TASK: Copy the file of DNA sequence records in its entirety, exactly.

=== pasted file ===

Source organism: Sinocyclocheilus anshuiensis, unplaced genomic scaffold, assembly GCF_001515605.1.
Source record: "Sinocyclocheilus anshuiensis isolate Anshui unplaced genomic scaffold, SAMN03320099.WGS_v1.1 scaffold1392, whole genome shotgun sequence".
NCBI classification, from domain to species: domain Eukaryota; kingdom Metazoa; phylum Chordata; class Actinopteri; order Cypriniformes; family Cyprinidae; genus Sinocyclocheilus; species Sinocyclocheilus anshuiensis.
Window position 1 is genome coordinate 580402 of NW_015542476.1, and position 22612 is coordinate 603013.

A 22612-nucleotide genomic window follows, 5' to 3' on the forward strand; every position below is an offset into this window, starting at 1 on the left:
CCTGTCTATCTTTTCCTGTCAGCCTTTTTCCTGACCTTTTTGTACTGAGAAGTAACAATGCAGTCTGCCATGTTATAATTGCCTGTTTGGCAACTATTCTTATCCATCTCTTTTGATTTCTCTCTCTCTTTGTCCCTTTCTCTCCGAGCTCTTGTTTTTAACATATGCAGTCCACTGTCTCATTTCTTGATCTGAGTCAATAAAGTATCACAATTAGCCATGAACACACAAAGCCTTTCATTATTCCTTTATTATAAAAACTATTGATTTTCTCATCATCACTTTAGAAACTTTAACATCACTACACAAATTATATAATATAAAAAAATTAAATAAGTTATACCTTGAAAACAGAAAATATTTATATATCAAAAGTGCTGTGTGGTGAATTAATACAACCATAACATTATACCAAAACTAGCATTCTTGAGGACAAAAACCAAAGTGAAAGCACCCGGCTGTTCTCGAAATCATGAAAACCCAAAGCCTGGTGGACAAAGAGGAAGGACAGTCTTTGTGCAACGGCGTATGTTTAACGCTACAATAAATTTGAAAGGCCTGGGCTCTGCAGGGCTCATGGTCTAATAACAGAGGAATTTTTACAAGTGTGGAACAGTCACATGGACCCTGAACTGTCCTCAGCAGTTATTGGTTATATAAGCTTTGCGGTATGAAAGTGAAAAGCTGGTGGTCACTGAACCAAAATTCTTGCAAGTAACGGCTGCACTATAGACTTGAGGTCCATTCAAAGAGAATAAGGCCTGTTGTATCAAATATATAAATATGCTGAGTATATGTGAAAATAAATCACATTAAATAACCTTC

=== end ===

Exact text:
Source organism: Sinocyclocheilus anshuiensis, unplaced genomic scaffold, assembly GCF_001515605.1.
Source record: "Sinocyclocheilus anshuiensis isolate Anshui unplaced genomic scaffold, SAMN03320099.WGS_v1.1 scaffold1392, whole genome shotgun sequence".
NCBI classification, from domain to species: domain Eukaryota; kingdom Metazoa; phylum Chordata; class Actinopteri; order Cypriniformes; family Cyprinidae; genus Sinocyclocheilus; species Sinocyclocheilus anshuiensis.
Window position 1 is genome coordinate 580402 of NW_015542476.1, and position 22612 is coordinate 603013.

A 22612-nucleotide genomic window follows, 5' to 3' on the forward strand; every position below is an offset into this window, starting at 1 on the left:
CCTGTCTATCTTTTCCTGTCAGCCTTTTTCCTGACCTTTTTGTACTGAGAAGTAACAATGCAGTCTGCCATGTTATAATTGCCTGTTTGGCAACTATTCTTATCCATCTCTTTTGATTTCTCTCTCTCTTTGTCCCTTTCTCTCCGAGCTCTTGTTTTTAACATATGCAGTCCACTGTCTCATTTCTTGATCTGAGTCAATAAAGTATCACAATTAGCCATGAACACACAAAGCCTTTCATTATTCCTTTATTATAAAAACTATTGATTTTCTCATCATCACTTTAGAAACTTTAACATCACTACACAAATTATATAATATAAAAAAATTAAATAAGTTATACCTTGAAAACAGAAAATATTTATATATCAAAAGTGCTGTGTGGTGAATTAATACAACCATAACATTATACCAAAACTAGCATTCTTGAGGACAAAAACCAAAGTGAAAGCACCCGGCTGTTCTCGAAATCATGAAAACCCAAAGCCTGGTGGACAAAGAGGAAGGACAGTCTTTGTGCAACGGCGTATGTTTAACGCTACAATAAATTTGAAAGGCCTGGGCTCTGCAGGGCTCATGGTCTAATAACAGAGGAATTTTTACAAGTGTGGAACAGTCACATGGACCCTGAACTGTCCTCAGCAGTTATTGGTTATATAAGCTTTGCGGTATGAAAGTGAAAAGCTGGTGGTCACTGAACCAAAATTCTTGCAAGTAACGGCTGCACTATAGACTTGAGGTCCATTCAAAGAGAATAAGGCCTGTTGTATCAAATATATAAATATGCTGAGTATATGTGAAAATAAATCACATTAAATAACCTTC